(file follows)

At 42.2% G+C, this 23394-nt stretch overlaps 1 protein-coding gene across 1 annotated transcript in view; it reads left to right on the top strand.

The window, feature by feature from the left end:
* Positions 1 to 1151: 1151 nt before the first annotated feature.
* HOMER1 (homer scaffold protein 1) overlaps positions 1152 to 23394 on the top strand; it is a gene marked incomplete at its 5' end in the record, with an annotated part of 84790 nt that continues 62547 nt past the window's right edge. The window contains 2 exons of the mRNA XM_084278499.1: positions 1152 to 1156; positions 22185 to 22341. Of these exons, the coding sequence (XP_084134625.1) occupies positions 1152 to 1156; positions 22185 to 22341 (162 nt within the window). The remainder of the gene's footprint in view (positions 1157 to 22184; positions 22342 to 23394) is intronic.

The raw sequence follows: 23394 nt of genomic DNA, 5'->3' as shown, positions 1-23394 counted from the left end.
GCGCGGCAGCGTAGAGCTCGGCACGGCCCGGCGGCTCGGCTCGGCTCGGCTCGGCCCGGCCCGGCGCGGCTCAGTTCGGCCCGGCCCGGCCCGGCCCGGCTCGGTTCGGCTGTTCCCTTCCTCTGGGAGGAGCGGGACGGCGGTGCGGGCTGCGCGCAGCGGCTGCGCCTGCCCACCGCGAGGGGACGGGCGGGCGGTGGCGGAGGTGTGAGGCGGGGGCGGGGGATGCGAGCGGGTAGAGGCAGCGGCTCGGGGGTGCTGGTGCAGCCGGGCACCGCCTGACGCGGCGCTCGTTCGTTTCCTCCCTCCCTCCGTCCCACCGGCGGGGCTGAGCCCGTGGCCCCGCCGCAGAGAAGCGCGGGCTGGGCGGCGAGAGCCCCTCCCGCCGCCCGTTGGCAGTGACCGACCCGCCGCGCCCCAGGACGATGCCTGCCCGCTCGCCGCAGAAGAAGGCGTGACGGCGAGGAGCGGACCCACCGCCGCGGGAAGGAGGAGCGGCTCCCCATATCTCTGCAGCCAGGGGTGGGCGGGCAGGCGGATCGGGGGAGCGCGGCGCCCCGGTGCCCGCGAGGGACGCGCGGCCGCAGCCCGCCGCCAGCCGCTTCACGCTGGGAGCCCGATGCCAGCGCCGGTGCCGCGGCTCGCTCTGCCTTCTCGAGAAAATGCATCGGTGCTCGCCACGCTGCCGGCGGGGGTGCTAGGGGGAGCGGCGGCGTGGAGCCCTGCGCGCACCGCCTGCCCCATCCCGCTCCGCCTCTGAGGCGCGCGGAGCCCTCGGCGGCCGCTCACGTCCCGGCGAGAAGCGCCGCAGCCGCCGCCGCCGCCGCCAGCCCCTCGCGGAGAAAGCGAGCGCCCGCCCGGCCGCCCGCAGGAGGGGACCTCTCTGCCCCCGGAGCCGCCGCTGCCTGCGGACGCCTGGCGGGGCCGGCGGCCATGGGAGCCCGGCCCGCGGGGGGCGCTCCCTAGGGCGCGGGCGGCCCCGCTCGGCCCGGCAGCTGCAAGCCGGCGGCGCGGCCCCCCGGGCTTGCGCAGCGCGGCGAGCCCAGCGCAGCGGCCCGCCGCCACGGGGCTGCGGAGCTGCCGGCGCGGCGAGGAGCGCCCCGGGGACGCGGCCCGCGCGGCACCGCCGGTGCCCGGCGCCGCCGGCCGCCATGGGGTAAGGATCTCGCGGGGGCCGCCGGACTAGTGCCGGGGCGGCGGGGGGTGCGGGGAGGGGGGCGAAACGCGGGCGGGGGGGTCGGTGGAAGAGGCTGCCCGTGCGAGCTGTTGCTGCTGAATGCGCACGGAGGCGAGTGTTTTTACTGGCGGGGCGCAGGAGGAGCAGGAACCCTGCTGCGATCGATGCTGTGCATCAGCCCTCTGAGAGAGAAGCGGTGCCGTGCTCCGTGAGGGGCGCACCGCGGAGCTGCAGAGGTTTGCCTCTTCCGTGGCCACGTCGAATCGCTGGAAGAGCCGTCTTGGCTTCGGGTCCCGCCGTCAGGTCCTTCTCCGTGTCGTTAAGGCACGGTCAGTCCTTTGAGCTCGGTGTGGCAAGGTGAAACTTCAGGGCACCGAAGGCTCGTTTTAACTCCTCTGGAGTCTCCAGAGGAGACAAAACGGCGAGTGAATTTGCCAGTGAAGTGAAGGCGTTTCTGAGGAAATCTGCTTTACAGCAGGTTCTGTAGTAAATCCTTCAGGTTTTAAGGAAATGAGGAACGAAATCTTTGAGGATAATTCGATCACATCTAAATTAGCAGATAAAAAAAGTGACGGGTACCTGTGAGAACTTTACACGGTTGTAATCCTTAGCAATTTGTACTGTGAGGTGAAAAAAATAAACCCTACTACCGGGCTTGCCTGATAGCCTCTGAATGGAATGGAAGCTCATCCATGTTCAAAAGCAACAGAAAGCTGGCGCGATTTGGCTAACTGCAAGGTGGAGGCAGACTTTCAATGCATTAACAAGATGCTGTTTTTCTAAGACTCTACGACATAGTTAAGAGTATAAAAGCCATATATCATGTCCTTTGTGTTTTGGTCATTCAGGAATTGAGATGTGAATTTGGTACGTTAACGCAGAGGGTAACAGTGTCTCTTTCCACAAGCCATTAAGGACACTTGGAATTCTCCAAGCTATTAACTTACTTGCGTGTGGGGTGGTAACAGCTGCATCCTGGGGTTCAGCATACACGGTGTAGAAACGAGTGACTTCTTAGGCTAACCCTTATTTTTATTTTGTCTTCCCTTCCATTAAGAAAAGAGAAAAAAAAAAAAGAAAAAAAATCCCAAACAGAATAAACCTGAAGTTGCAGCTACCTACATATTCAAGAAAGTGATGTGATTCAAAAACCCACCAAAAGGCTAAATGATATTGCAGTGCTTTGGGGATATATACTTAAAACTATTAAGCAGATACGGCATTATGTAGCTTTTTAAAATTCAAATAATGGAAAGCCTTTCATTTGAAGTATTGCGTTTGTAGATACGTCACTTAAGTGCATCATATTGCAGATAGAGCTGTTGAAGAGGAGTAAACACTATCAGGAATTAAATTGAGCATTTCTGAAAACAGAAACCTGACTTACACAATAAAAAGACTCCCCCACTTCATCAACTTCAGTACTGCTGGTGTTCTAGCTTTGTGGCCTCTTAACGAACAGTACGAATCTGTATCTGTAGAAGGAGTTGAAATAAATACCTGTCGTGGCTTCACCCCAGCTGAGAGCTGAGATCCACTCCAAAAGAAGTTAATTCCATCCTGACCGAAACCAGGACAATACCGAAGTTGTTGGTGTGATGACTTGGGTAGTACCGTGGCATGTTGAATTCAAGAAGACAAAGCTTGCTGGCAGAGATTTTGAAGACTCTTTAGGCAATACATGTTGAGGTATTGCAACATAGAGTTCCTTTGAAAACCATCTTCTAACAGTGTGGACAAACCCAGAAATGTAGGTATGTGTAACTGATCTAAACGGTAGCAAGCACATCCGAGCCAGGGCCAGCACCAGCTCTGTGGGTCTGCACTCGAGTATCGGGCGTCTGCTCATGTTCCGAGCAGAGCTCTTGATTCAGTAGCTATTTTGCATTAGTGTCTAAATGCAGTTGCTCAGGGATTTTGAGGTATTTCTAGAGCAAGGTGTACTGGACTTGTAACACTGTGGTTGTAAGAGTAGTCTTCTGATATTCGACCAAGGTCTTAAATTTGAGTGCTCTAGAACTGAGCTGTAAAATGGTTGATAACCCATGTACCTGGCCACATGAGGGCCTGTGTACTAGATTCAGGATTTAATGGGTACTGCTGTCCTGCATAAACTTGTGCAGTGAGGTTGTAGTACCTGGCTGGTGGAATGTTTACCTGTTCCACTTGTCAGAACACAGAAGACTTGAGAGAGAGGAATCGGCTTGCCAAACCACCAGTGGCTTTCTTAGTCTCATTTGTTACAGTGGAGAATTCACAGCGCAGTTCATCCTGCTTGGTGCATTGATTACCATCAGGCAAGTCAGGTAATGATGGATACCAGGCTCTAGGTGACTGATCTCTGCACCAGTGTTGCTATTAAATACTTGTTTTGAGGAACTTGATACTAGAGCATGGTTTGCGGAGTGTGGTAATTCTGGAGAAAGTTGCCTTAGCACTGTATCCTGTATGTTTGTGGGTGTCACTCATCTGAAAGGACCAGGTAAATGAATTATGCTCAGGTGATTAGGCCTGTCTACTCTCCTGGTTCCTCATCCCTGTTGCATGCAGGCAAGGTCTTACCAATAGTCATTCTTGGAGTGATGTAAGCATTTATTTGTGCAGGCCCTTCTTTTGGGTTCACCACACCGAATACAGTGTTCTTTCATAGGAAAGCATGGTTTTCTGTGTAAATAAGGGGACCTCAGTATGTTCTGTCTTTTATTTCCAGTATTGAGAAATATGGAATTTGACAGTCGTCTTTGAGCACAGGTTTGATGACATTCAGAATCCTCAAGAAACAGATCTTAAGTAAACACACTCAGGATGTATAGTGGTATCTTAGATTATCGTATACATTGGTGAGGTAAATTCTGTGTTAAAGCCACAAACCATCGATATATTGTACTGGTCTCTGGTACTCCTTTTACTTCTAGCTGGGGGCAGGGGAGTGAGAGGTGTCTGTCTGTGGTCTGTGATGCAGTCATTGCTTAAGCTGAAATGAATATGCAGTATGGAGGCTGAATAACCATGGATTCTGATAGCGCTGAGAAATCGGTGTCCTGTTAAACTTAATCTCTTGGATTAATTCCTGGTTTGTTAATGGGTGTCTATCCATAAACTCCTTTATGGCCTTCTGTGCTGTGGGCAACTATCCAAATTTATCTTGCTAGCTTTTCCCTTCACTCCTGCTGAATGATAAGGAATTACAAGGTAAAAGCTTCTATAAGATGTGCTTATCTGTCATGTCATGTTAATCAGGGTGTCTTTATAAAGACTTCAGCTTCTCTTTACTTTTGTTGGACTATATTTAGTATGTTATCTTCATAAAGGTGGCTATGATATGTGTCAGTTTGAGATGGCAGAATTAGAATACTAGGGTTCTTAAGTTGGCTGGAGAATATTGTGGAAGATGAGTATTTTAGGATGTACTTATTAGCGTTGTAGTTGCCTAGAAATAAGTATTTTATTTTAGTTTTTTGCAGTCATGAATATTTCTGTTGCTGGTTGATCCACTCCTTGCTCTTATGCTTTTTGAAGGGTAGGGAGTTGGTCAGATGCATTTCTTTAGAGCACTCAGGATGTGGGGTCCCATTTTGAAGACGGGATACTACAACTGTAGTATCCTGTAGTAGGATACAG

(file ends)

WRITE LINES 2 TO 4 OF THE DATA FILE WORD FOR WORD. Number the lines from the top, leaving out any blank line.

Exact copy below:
The window, feature by feature from the left end:
* Positions 1 to 1151: 1151 nt before the first annotated feature.
* HOMER1 (homer scaffold protein 1) overlaps positions 1152 to 23394 on the top strand; it is a gene marked incomplete at its 5' end in the record, with an annotated part of 84790 nt that continues 62547 nt past the window's right edge. The window contains 2 exons of the mRNA XM_084278499.1: positions 1152 to 1156; positions 22185 to 22341. Of these exons, the coding sequence (XP_084134625.1) occupies positions 1152 to 1156; positions 22185 to 22341 (162 nt within the window). The remainder of the gene's footprint in view (positions 1157 to 22184; positions 22342 to 23394) is intronic.